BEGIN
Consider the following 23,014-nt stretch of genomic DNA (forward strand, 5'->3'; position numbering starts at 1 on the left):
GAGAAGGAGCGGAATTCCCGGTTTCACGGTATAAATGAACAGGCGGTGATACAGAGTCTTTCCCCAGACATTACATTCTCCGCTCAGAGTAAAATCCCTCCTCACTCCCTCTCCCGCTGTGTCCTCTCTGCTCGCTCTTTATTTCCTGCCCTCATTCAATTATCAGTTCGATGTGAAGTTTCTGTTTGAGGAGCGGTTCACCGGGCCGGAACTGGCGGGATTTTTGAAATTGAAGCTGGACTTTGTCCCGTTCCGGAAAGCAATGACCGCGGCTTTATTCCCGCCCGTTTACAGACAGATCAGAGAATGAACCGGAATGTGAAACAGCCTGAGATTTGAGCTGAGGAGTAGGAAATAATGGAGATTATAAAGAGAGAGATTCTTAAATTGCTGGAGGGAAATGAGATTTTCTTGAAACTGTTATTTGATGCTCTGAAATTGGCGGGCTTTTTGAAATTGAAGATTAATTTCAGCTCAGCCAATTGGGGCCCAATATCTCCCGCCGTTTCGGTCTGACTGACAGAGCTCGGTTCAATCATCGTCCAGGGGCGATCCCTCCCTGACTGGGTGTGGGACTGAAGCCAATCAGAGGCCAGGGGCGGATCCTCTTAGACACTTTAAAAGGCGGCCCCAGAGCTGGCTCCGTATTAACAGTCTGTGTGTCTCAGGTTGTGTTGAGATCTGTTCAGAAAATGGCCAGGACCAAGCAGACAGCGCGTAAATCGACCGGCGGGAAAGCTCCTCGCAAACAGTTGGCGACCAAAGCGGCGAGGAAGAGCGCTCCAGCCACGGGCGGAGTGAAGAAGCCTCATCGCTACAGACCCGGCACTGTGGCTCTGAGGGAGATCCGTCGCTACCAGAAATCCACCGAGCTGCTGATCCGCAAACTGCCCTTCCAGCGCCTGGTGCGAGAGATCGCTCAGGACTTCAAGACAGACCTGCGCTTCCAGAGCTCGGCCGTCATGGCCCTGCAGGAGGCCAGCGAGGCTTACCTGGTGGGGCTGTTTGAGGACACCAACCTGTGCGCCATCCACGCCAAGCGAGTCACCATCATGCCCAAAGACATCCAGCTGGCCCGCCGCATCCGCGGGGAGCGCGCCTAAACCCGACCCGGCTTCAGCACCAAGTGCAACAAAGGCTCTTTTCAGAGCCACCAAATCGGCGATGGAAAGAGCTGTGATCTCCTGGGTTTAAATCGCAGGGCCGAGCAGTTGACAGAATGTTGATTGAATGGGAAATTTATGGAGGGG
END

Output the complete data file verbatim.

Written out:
Consider the following 23,014-nt stretch of genomic DNA (forward strand, 5'->3'; position numbering starts at 1 on the left):
GAGAAGGAGCGGAATTCCCGGTTTCACGGTATAAATGAACAGGCGGTGATACAGAGTCTTTCCCCAGACATTACATTCTCCGCTCAGAGTAAAATCCCTCCTCACTCCCTCTCCCGCTGTGTCCTCTCTGCTCGCTCTTTATTTCCTGCCCTCATTCAATTATCAGTTCGATGTGAAGTTTCTGTTTGAGGAGCGGTTCACCGGGCCGGAACTGGCGGGATTTTTGAAATTGAAGCTGGACTTTGTCCCGTTCCGGAAAGCAATGACCGCGGCTTTATTCCCGCCCGTTTACAGACAGATCAGAGAATGAACCGGAATGTGAAACAGCCTGAGATTTGAGCTGAGGAGTAGGAAATAATGGAGATTATAAAGAGAGAGATTCTTAAATTGCTGGAGGGAAATGAGATTTTCTTGAAACTGTTATTTGATGCTCTGAAATTGGCGGGCTTTTTGAAATTGAAGATTAATTTCAGCTCAGCCAATTGGGGCCCAATATCTCCCGCCGTTTCGGTCTGACTGACAGAGCTCGGTTCAATCATCGTCCAGGGGCGATCCCTCCCTGACTGGGTGTGGGACTGAAGCCAATCAGAGGCCAGGGGCGGATCCTCTTAGACACTTTAAAAGGCGGCCCCAGAGCTGGCTCCGTATTAACAGTCTGTGTGTCTCAGGTTGTGTTGAGATCTGTTCAGAAAATGGCCAGGACCAAGCAGACAGCGCGTAAATCGACCGGCGGGAAAGCTCCTCGCAAACAGTTGGCGACCAAAGCGGCGAGGAAGAGCGCTCCAGCCACGGGCGGAGTGAAGAAGCCTCATCGCTACAGACCCGGCACTGTGGCTCTGAGGGAGATCCGTCGCTACCAGAAATCCACCGAGCTGCTGATCCGCAAACTGCCCTTCCAGCGCCTGGTGCGAGAGATCGCTCAGGACTTCAAGACAGACCTGCGCTTCCAGAGCTCGGCCGTCATGGCCCTGCAGGAGGCCAGCGAGGCTTACCTGGTGGGGCTGTTTGAGGACACCAACCTGTGCGCCATCCACGCCAAGCGAGTCACCATCATGCCCAAAGACATCCAGCTGGCCCGCCGCATCCGCGGGGAGCGCGCCTAAACCCGACCCGGCTTCAGCACCAAGTGCAACAAAGGCTCTTTTCAGAGCCACCAAATCGGCGATGGAAAGAGCTGTGATCTCCTGGGTTTAAATCGCAGGGCCGAGCAGTTGACAGAATGTTGATTGAATGGGAAATTTATGGAGGGG